2. A self-study resource
  3. A coach/community to help you

1. A problem you want to solve

The Reward vs. The Pain

R can do many valuable things, once you’re past the basics. It is also frustrating to learn.  A few learners are interested in R itself (they may eventually join the #rstats Twitter community), but most people have problems to solve.  For them, R is not a destination, but a means to an end.  Why do you want to learn R?  Maybe there is problem that you can’t easily solve with your current tool.  That is the reward.

Those students will stick with R so long as the value-to-frustration ratio is sufficiently high.  Their path to learning R must maximize the reward and minimize the pain.

(I’m one of those interested-in-R-itself people, and realized this divide the hard way when the learning resources that worked for me failed for people with a more practical motivation).

Maximize The Reward

Start with the juiciest topics

Hadley Wickham explains his unconventional (and good, in my opinion) sequencing of topics in R for Data Science:

Starting with data ingest and tidying is sub-optimal because 80% of the time it’s routine and boring, and the other 20% of the time it’s weird and frustrating. That’s a bad place to start learning a new subject! Instead, we’ll start with visualisation and transformation of data that’s already been imported and tidied. That way, when you ingest and tidy your own data, your motivation will stay high because you know the pain is worth it.

Maximize the reward by starting with the highest-yield, most-compelling stuff.  Begin by teaching students to count and chart, or to do the things that got them interested in R – not by lecturing on R’s object classes!

Have a headache

Math teacher Dan Meyer asks, “if math is the aspirin, what’s the headache?” The same goes for learning R (and maybe anything): students will learn more when they have a problem they want to solve with R.  This is a powerful reward!  If a student already has a headache, good.  Go solve that problem and you’ll learn R in the process.  (Ideally your first problem will not be too complicated).

I first tried R when I wanted to calculate the median of a variable, for each combination of three other variables.  I wanted hundreds of medians and I could not do it in Excel.  The reward of solving my headache made it worthwhile to take the plunge.

If you don’t have a headache, you should get one.

Minimize The Pain

It is so annoying to be a beginning R user.  Especially if you’re used to software like Excel or Tableau, where things just work.  There are a thousand stupid hurdles to trip new useRs:  installing packages, working directory problems, data ingest, obscure error messages, bad documentation…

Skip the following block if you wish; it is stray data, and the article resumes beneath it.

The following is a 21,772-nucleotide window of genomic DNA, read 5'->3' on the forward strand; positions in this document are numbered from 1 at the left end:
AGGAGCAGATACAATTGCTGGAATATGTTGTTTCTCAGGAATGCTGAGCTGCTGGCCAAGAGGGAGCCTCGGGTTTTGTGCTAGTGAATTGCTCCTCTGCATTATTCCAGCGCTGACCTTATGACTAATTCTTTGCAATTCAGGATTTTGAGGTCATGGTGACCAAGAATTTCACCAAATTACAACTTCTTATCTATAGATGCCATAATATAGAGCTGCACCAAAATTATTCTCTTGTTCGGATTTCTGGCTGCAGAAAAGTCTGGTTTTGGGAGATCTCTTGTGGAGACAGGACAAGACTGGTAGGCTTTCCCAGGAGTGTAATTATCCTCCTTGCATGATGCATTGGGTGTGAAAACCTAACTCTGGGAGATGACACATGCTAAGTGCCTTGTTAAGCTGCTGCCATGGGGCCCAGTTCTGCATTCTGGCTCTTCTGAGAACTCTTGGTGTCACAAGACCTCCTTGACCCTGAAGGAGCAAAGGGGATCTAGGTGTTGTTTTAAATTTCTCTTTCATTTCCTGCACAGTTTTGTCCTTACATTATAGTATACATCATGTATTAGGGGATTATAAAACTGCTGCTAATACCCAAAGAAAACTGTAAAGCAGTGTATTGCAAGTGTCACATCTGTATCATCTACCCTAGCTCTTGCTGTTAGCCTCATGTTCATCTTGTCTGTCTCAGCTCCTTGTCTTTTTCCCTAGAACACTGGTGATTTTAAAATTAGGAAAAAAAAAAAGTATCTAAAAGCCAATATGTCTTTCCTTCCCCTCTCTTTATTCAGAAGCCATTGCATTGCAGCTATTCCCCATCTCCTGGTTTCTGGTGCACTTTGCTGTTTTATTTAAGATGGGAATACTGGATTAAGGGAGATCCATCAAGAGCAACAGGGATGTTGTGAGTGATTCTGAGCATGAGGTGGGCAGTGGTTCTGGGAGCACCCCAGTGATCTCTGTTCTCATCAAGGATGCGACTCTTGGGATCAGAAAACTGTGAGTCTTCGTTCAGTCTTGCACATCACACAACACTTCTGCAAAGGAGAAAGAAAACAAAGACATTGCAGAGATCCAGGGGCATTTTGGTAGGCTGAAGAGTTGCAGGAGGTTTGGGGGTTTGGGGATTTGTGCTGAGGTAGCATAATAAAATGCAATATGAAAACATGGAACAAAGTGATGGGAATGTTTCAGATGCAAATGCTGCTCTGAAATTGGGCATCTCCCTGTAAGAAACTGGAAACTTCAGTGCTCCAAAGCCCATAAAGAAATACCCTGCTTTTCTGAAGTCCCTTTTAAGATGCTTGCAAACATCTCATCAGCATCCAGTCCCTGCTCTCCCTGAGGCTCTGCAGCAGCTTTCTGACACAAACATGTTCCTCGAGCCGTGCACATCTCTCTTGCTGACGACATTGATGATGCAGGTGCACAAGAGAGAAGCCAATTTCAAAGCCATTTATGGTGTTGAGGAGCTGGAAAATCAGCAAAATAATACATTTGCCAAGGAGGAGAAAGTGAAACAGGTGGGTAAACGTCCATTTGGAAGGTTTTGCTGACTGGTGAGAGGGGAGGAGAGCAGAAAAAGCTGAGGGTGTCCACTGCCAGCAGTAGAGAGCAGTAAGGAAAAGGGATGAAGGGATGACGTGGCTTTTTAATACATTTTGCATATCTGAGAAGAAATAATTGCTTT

As an advanced user, sometimes I forget about this.  Then a student shares a cryptic error message that seems to bear no relation to the problem they want to solve and I shudder.

To this end, I teach the tidyverse first.  Compared to base R, you’ll get usable results faster, there’s a flatter learning curve, and there are many demos online to draw from.  The apply functions have a place, sure, but throwing them at beginners is a good way to turn people off.  (Go read the documentation for ?tapply).  The [professional] students I work with do not care about lists or vector types right now; they have problems to solve.

2. A self-study resource

The best way to learn R is to do your work in R.  Having your own problem to solve provides not only motivation, but practice, which is the key to learning anything.

If you have a skill gap between the R you know and the R you’ll need to solve your own headache, you may need to bridge the gap with some artificial practice.  The resources below are ways to build enough scaffolding through artificial problem solving that you can start doing your own meaningful work in R.

Here’s how I’ve found some popular resources to stack up, in the order I’ve tried them with students.

Coursera’s JHU Data Science Specialization

I started this sequence in 2014 as new R user.  Since then I’ve sent others through it.  I enjoyed it, but most others have not.  A true beginner who is not extremely self-motivated will need support through the rough patches in these courses.

Summary of feedback from beginners: “confusing and frustrating, I don’t see how this is relevant to my work.”


  • Practice problems and homework.  If you don’t have your own headaches, the homework and quizzes will provide them.
  • Accountability.  The weekly deadlines kept me successfully prioritizing professional development.  Without them it would have fallen by the wayside.
  • Swirl.  Swirl is a simple, interactive way to learn basic aspects of R, like a pared-down version of the DataCamp interface (below).  Swirl modules are nicely embedded into the early courses here, with accountability!


  • Poor sequencing of topics/curriculum.  Last I checked, these courses still started off with R’s object classes, the apply functions, loops, etc. instead of higher-yield approaches like the tidyverse.  Some courses have wide, shallow scopes, leading to time spent dealing with OAuth tokens and parsing JSON – but just once, enough to get frustrated but not learn.